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Tax-cut debate almost laughable

Wednesday, February 9th, 2011

February 8, 2011
… corporate income taxes aren’t paid by corporations nor are they paid by fat-cat corporate executives. They’re simply passed on by corporations in the form of lower salaries for workers or higher prices for consumers. On the other hand, corporate income taxes have very little to do with employment… Corporations left with a bit more money in their pockets will spend on exactly the mix of equipment and labour that boosts their fortunes the most, boosting both competitiveness and wages, but doing very little to change employment over the long run…

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Posted in Debates | 1 Comment »

Ignatieff pitches $1-billion family care plan

Saturday, January 29th, 2011

January 28, 2011
a much more fruitful alternative to the “fighter jets, jails and corporate tax cuts” proffered by the government of Prime Minister Stephen Harper…. Ignatieff wants to defray the costs of home care with a new, six-month family care employment-insurance benefit-vs. sixweeksof parental leave now available to some -in addition to a new family care benefit of up to $1,350 a year, tax-free. That $1 billion “is a gesture,” he said, to support family caregivers… an aging population -and the current piecemeal, fragmented system…

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Posted in Child & Family Debates | No Comments »

Harper government has done little for women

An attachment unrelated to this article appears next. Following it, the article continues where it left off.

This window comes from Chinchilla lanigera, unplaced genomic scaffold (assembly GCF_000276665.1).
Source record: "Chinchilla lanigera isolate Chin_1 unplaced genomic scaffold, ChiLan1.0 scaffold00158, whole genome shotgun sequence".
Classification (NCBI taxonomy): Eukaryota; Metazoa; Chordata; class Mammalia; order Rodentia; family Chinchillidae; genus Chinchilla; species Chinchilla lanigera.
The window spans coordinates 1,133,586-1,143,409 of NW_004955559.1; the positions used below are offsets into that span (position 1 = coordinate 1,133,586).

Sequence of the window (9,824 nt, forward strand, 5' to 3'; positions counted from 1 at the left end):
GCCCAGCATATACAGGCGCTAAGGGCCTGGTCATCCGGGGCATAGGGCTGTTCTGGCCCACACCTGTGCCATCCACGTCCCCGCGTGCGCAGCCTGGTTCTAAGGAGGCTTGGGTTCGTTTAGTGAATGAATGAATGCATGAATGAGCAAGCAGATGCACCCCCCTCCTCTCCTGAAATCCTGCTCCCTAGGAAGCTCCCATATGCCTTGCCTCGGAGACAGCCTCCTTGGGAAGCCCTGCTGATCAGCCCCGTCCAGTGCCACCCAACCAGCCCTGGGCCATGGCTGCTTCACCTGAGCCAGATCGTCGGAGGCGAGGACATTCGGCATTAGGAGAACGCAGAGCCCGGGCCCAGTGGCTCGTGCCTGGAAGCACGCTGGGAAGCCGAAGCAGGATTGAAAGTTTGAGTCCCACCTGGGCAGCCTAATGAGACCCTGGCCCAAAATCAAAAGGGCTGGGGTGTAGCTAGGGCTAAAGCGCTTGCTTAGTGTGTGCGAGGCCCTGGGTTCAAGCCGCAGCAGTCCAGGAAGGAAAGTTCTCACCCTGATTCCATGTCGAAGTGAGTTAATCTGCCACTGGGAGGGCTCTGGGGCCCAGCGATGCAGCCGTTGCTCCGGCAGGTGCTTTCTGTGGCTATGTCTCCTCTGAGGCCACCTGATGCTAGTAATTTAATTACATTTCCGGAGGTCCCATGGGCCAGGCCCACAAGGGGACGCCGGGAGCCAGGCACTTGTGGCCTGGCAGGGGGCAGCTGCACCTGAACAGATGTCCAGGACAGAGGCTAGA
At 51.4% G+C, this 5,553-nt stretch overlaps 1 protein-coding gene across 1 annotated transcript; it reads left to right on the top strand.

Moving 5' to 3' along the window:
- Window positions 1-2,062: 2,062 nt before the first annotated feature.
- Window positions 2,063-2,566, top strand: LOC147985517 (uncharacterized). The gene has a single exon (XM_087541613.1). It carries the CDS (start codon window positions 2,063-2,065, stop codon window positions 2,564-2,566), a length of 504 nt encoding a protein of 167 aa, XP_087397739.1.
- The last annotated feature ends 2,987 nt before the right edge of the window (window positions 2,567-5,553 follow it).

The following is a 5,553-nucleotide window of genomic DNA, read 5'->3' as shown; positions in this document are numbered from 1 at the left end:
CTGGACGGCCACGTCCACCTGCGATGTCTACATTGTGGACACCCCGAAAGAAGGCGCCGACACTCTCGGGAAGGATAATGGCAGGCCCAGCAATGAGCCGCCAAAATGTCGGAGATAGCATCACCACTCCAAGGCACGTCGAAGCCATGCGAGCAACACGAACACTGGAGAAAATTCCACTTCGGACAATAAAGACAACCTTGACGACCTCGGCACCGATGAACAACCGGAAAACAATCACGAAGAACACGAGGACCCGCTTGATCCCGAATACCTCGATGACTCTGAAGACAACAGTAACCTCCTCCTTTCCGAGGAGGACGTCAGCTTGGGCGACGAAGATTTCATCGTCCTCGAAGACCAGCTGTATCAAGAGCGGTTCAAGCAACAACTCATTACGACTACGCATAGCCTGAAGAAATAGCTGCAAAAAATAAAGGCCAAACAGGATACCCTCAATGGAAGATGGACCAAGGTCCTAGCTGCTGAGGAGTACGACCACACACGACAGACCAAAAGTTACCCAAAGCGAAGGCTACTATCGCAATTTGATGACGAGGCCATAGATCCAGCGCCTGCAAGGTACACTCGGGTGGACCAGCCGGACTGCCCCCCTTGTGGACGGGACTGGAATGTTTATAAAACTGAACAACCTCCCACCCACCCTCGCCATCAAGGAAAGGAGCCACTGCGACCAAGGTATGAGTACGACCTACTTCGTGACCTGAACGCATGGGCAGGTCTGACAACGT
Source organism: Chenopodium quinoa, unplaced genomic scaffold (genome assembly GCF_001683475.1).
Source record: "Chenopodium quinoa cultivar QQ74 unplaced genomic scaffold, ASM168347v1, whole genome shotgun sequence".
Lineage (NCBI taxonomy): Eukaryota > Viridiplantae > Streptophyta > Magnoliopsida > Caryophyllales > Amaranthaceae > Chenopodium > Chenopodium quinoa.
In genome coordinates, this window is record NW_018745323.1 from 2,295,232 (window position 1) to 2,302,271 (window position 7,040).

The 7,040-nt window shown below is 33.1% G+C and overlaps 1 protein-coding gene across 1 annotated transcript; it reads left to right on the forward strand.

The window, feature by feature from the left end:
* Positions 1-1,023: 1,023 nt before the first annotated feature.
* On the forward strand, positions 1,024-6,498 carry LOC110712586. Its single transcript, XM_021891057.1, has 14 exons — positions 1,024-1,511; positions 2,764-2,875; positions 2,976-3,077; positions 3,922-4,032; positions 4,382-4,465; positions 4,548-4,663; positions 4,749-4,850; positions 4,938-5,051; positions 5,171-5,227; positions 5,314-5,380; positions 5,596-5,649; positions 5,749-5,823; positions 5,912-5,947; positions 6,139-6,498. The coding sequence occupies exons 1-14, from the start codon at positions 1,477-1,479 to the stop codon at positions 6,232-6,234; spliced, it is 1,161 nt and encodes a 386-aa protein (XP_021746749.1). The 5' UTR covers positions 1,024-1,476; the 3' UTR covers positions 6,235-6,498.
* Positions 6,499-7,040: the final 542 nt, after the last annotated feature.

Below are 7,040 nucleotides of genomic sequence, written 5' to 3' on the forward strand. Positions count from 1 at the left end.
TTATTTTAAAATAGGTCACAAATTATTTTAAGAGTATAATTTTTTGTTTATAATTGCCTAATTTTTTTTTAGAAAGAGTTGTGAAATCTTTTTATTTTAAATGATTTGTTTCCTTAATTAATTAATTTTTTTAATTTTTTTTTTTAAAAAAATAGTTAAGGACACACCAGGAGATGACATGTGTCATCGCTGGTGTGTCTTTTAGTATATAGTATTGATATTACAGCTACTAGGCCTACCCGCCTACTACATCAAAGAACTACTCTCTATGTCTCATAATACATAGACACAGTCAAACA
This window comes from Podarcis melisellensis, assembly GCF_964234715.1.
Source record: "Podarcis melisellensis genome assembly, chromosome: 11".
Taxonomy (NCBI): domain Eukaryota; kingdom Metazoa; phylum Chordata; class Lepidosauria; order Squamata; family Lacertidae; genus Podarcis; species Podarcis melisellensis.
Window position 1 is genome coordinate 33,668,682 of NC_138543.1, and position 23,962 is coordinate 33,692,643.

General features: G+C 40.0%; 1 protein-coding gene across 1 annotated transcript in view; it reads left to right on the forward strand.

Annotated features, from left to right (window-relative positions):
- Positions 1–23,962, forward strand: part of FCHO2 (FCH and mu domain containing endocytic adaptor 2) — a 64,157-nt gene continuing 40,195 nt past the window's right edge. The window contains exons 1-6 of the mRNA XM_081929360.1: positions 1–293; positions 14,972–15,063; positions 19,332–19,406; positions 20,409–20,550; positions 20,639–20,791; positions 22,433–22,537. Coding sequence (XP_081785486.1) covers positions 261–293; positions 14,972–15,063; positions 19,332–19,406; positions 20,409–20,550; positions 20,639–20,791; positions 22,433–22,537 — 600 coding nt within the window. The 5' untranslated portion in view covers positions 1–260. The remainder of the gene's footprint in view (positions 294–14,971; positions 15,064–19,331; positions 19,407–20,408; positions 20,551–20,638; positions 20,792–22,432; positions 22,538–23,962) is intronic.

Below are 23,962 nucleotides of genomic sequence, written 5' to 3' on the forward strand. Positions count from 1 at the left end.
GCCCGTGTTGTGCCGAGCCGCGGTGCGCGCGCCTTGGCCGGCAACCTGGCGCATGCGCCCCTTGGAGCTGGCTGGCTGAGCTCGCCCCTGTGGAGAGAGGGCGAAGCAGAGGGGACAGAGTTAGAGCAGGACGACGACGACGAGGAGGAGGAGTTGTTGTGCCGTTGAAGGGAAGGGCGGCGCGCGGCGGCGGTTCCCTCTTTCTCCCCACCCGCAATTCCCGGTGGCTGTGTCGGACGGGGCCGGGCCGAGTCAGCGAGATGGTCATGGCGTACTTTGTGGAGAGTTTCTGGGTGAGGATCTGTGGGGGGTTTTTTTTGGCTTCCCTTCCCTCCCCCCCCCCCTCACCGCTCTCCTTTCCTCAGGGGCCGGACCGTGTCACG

Saturday, January 29th, 2011

January 28, 2011
Women could have done with government help during the past five years. They continue to be penalized in the workplace for having children. They are under-represented in public office and increasingly frozen out of government appointments. The social safety net no longer offers as much safety as it once did. Women’s-rights groups, including those representing missing native women, are struggling as their state subsidies are cut.

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Posted in Equality Debates | No Comments »

Poverty: ending the cycle

Sunday, December 19th, 2010

December 18, 2010
Everybody knows that poverty is tough, that it is often at the root of lack of education, drug abuse, even violent crime. But everybody doesn’t know why. Peeling back the layers of poverty has been a career’s work for psychologist Lisa Serbin and her colleagues, the drivers behind Concordia University’s 34-year Longitudinal Risk Project… “They’re without proper housing and quality of food, and there is an effect on nutrition and on brain development.”… “Parental support of children is so important for positive outcomes, as is social support of parents.”

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Posted in Child & Family Debates | 1 Comment »

We’re ‘not in bed with big tobacco’: federal health minister

Saturday, December 11th, 2010

December 09, 2010
Health Minister Leona Aglukkaq… pledged to unveil an aggressive anti-smoking communica-tions strategy within weeks that may include bigger and more graphic health warnings on cigarette packages… after a rough day of testimony at parliamentary hearings on why the Conservative government has yet to follow through on a long-running plan – first conceived in 2004 and almost unveiled earlier this year – to force tobacco companies to update health warnings.

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Posted in Health Debates | 1 Comment »

Guaranteed income: an idea worth rethinking

Sunday, November 28th, 2010

November 27, 2010